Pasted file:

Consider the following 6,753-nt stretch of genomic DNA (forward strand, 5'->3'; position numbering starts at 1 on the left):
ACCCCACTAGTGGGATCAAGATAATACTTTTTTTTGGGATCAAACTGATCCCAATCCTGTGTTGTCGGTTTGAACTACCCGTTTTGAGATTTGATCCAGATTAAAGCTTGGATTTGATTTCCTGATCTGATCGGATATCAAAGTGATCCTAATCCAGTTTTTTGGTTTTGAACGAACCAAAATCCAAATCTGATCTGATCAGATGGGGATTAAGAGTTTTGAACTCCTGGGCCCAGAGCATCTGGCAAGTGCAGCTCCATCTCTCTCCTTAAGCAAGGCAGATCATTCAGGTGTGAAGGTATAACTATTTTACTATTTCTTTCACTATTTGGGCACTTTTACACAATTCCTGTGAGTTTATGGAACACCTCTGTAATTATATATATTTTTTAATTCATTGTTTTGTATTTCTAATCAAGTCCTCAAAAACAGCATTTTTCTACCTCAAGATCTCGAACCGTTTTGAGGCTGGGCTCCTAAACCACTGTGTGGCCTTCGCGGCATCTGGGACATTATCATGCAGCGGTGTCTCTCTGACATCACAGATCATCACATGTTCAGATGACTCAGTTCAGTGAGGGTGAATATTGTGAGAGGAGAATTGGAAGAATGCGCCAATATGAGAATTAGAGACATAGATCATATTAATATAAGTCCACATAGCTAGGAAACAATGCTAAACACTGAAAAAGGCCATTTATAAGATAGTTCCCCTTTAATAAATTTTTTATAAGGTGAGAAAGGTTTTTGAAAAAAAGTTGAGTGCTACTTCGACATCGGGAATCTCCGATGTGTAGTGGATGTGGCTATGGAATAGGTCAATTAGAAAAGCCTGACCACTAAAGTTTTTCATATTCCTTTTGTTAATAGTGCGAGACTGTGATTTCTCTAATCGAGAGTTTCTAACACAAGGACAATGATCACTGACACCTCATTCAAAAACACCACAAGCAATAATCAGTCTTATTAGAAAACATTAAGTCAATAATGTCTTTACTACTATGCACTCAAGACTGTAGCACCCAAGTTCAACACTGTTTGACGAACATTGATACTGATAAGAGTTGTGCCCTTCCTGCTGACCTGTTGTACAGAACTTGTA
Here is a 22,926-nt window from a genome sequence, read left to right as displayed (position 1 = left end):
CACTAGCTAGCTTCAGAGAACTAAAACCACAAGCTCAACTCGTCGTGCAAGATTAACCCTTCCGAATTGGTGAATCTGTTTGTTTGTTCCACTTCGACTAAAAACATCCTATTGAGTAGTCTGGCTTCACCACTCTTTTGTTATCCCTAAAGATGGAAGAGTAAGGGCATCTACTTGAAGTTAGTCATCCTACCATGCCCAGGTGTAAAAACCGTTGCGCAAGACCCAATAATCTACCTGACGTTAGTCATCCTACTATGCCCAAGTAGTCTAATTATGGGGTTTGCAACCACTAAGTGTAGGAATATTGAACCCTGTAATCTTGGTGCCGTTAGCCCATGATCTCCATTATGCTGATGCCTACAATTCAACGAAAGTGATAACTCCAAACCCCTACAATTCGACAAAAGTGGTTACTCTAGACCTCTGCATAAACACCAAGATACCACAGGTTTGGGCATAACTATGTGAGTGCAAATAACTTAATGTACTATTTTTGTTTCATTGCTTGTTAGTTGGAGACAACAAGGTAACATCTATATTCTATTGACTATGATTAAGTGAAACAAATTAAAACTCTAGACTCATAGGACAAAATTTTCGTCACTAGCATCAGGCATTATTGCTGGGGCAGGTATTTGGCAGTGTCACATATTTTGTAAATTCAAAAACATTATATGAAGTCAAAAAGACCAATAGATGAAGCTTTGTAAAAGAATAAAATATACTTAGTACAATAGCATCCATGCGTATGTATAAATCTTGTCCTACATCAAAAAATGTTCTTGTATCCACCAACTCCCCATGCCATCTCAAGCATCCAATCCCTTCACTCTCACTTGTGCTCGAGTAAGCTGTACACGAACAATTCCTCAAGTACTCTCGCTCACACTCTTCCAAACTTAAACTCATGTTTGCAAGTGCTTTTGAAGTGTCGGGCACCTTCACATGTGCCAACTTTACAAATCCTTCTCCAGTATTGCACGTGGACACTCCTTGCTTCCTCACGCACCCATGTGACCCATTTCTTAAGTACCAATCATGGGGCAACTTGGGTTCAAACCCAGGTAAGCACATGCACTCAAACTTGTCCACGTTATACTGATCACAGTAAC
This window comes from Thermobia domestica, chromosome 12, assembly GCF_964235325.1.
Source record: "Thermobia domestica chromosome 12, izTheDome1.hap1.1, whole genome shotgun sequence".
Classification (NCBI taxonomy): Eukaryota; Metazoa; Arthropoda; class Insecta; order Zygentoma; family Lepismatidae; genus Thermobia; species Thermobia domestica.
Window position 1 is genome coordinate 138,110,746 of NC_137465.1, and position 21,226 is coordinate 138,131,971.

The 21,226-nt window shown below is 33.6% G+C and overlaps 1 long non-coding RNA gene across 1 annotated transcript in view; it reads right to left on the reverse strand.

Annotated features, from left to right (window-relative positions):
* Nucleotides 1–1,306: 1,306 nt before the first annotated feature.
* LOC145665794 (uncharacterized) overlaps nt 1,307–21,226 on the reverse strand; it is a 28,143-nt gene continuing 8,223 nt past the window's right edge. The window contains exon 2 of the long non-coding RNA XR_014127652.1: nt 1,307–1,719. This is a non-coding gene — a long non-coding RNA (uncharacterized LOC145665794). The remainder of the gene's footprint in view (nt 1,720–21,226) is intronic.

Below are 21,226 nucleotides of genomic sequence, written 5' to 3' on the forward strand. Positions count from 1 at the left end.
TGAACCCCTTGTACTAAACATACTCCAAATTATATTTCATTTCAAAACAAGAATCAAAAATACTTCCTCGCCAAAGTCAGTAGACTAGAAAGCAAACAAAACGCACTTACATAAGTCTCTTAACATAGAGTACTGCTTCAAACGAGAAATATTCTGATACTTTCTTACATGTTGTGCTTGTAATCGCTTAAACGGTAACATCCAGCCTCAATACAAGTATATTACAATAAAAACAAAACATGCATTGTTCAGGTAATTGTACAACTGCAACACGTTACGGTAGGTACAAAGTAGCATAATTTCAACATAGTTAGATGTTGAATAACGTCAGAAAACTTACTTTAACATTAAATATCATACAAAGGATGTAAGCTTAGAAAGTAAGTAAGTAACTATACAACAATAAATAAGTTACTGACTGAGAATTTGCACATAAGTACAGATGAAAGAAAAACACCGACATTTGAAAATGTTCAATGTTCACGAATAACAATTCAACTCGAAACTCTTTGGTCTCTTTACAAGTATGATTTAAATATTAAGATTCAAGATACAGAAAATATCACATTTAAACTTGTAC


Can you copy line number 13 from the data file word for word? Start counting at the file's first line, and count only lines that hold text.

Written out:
Below are 21,226 nucleotides of genomic sequence, written 5' to 3' on the forward strand. Positions count from 1 at the left end.